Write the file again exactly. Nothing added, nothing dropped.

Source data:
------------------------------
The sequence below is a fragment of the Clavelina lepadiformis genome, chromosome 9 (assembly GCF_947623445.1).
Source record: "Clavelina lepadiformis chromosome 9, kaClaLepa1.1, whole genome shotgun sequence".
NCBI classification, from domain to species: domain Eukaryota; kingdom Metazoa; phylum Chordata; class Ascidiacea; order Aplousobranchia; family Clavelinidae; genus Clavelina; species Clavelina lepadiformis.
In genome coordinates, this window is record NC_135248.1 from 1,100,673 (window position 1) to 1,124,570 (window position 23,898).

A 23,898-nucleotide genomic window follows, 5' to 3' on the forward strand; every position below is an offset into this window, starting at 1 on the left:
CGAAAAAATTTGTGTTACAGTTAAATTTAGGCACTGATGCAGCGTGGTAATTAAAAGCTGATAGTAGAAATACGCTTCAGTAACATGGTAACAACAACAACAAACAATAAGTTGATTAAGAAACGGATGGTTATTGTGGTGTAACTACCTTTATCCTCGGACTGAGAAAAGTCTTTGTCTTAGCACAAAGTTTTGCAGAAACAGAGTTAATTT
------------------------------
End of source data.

The sequence below is a fragment of the Clavelina lepadiformis genome, chromosome 9 (assembly GCF_947623445.1).
Source record: "Clavelina lepadiformis chromosome 9, kaClaLepa1.1, whole genome shotgun sequence".
NCBI classification, from domain to species: domain Eukaryota; kingdom Metazoa; phylum Chordata; class Ascidiacea; order Aplousobranchia; family Clavelinidae; genus Clavelina; species Clavelina lepadiformis.
In genome coordinates, this window is record NC_135248.1 from 1,100,673 (window position 1) to 1,124,570 (window position 23,898).

A 23,898-nucleotide genomic window follows, 5' to 3' on the forward strand; every position below is an offset into this window, starting at 1 on the left:
CGAAAAAATTTGTGTTACAGTTAAATTTAGGCACTGATGCAGCGTGGTAATTAAAAGCTGATAGTAGAAATACGCTTCAGTAACATGGTAACAACAACAACAAACAATAAGTTGATTAAGAAACGGATGGTTATTGTGGTGTAACTACCTTTATCCTCGGACTGAGAAAAGTCTTTGTCTTAGCACAAAGTTTTGCAGAAACAGAGTTAATTT